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ARS Home » Plains Area » Bushland, Texas » Conservation and Production Research Laboratory » Livestock Nutrient Management Research » Research » Publications at this Location » Publication #370072

Research Project: Improved Practices to Conserve Air Quality, Maintain Animal Productivity, and Enhance Use of Manure and Soil Nutrients of Cattle Production Systems for the Southern Great Plains

Location: Livestock Nutrient Management Research

Title: Dietary mitigation of enteric methane emissions from ruminants: A review of plant tannin mitigation options

Author
item Min, Byeng
item SOLAIMAN, SANDRA - Tuskegee University
item Waldrip, Heidi
item Parker, David
item Todd, Richard - Rick
item Brauer, David - Dave

Submitted to: Animal Nutrition
Publication Type: Peer Reviewed Journal
Publication Acceptance Date: 6/27/2020
Publication Date: 9/17/2020
Citation: Min, B., Solaiman, S., Waldrip, H., Parker, D.B., Todd, R.W., Brauer, D.K. 2020. Dietary mitigation of enteric methane emissions from ruminants: A review of plant tannin mitigation options. Animal Nutrition. 6(2020)231-246. https://doi.org/10.1016/j.aninu.2020.05.002.
DOI: https://doi.org/10.1016/j.aninu.2020.05.002

Interpretive Summary: The effect of methane (CH4) on global warming is gaining attention because, as a greenhouse gas, it has a global warming potential 28 times that of carbon dioxide. There have been few studies to summarize greenhouse gas emissions associated with plant tannins, rumen microbiota activities, feed efficiency, and dietary intervention. Scientists from USDA-ARS at Bushland, TX, and Tuskegee University, Tuskegee, AL, analyzed how the dietary tannins and other dietary interventions affect greenhouse gas emissions and rumen microbial activities. Our meta-analysis concluded that tannin-rich diet suppressed methanogenesis via anti-methanogenic activity. This data will be used to update greenhouse gas emission strategies for feedlot beef cattle and dairy cattle.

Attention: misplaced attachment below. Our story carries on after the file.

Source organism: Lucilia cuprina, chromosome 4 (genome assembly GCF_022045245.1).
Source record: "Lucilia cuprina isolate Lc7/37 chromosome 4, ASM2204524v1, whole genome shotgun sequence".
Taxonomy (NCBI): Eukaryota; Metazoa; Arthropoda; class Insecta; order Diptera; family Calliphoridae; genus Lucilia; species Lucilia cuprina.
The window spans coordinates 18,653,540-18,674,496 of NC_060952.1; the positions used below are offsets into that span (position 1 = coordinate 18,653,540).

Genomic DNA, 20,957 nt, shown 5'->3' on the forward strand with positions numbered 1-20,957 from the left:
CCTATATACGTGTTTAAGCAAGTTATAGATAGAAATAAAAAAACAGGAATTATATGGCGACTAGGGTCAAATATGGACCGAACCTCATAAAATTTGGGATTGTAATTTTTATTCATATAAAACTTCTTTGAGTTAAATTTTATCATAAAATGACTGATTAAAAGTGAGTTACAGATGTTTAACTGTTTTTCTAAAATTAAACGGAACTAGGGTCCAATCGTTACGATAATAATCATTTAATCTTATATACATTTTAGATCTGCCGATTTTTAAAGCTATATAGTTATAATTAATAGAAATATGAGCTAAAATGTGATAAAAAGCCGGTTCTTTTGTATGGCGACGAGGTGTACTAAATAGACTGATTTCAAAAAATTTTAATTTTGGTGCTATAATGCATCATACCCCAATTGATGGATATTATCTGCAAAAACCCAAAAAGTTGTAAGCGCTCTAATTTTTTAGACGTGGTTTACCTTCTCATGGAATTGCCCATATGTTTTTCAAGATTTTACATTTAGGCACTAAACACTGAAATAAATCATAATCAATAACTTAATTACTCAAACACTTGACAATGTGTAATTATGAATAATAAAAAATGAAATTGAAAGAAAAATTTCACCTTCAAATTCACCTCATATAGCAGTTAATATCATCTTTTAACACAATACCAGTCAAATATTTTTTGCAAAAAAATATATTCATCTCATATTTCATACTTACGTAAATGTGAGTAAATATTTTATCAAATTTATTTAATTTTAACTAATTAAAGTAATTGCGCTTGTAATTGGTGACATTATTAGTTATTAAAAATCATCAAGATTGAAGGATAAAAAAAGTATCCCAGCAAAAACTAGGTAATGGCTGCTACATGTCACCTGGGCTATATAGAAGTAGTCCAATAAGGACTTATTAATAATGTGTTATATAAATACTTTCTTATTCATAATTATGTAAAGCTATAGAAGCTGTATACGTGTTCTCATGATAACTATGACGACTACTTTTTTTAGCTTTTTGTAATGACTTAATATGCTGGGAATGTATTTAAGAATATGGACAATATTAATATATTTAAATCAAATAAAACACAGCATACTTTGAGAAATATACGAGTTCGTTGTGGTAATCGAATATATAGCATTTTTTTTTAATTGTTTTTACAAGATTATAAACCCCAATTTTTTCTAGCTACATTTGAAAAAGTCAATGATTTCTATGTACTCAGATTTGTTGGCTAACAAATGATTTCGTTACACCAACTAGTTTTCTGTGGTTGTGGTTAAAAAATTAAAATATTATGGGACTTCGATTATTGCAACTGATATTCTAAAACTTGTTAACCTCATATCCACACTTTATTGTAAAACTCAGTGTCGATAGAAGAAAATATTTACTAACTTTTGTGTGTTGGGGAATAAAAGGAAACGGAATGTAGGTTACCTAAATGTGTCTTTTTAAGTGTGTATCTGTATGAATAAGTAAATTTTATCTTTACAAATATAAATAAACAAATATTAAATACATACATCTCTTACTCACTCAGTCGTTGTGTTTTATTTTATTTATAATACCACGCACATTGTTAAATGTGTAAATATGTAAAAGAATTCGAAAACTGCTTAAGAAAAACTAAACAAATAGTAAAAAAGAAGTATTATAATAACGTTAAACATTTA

Technical Abstract: The livestock industry is a source of global greenhouse gas (GHG) emissions including methane (CH4) gas through animal production activities. The potential to manipulate the rumen microbiome and meet sustainable ruminant production systems through animal genetic selections and introduction of dietary interventions has recently progressed towards promising new technologies. Feed conversion efficiency (FCE) and residual feed intake (RFI) of ruminants directly affect the profitability, efficiency, and sustainability of livestock production. Although, CH4 production is crucial for rumen homeostasis, enteric CH4 emissions from ruminant animals has generated a great deal of attention because of the influence that GHG emissions have on global climate change. Therefore, GHG reduction strategies should be established that increase ruminant production efficiency, while minimizing loss of CH4 from cattle, sheep and goats. Alternatively, CH4 emissions may be efficiently mitigated via systematic intervention of the natural rumen microbiota by a combination of improved feed efficiency strategies and other chemical means. Although some CH4 abatement strategies have shown efficacy in vivo, more research is required to make any of these approaches pertinent to modern animal production systems. The current review aimed to understand how rumen microbiota and anti-methanogenic compounds (e.g., plant tannins) alter host responses and CH4 emissions. Thus, this review provides information relevant to understanding the impact of tannins on methanogenesis via feed additives that may provide a cost-effective means to reduce enteric CH4 production and the influence of ruminant animals on global GHG emissions.